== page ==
Psychologists often study phenomena at the individual level. For example, exploring whether having a high IQ, a handsome face or being tall will help you, as an individual, gain advancement in your career or profession. Therefore, they look at psychopathy in the same way and deduce that some psychopathic traits such as fearless dominance, will help some personalities get ahead, in a material sense, in life.
In some circumstances, for some people, being psychopathic will help to gain you wealth, power and influence. However, this success will typically be at the expense of those who are better qualified and more competent, but less willing to shamelessly put themselves forward for advancement.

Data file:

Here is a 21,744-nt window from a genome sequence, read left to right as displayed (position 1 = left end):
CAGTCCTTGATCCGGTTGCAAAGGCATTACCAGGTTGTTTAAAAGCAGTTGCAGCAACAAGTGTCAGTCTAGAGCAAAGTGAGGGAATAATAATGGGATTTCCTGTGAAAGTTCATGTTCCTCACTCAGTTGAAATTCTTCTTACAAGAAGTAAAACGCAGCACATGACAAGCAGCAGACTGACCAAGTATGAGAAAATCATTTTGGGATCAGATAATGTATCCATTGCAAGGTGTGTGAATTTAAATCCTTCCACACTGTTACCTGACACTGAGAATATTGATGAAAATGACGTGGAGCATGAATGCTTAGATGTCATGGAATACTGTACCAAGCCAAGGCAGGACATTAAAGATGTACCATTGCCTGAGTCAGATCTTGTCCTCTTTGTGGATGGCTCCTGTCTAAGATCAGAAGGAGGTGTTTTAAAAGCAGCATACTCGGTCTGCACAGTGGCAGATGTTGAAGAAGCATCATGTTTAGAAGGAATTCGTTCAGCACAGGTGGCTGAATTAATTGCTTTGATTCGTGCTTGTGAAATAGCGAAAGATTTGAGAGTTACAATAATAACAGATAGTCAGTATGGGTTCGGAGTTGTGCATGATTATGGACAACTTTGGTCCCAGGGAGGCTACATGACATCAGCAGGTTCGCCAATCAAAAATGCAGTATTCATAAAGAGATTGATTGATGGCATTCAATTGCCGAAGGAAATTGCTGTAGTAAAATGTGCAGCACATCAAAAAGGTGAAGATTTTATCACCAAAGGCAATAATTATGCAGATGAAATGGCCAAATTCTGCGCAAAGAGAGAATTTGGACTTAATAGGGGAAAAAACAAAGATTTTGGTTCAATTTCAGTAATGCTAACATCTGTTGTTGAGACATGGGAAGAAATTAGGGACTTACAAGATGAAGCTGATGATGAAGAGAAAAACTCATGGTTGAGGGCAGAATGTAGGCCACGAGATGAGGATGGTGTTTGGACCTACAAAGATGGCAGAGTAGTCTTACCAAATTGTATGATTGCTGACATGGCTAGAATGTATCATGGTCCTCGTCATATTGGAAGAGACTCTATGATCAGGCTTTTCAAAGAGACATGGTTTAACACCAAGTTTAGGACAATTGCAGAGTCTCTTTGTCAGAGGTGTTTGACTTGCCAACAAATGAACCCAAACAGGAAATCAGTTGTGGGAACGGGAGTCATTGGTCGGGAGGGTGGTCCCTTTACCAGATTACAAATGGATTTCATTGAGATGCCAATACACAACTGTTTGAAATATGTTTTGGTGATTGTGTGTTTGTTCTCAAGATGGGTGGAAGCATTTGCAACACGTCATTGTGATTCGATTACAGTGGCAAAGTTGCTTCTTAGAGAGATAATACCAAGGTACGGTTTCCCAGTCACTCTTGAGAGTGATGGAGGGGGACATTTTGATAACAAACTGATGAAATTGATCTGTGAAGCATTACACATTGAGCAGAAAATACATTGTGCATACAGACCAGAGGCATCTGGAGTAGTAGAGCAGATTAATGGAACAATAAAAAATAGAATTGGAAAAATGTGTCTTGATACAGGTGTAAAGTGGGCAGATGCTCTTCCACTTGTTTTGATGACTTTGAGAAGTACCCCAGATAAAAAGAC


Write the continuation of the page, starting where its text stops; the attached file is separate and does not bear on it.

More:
The success of psychopaths therefore typically comes at everybody else’s expense. When corporate psychopaths reach leadership positions they attain wealth and success for themselves. However, at the same time employees are abused, resources are misappropriated, the environment is exploited and organizations are badly led. Total outcomes are sub-optimal and net societal productivity, efficiency and happiness are all diminished across the board. Success for psychopaths goes alongside impoverishment for everyone else.
While some psychologists report that psychopathy and success go together, and that “every business needs a psychopath” this is not supported by the evidence of what happens to an organisation and its employees once it becomes led by a corporate psychopath.
For more details see the 2015 paper: “Organisational psychopaths: a ten year update” by Boddy, C. published in the journal ‘Management Decision’, Vol. 53, No. 10.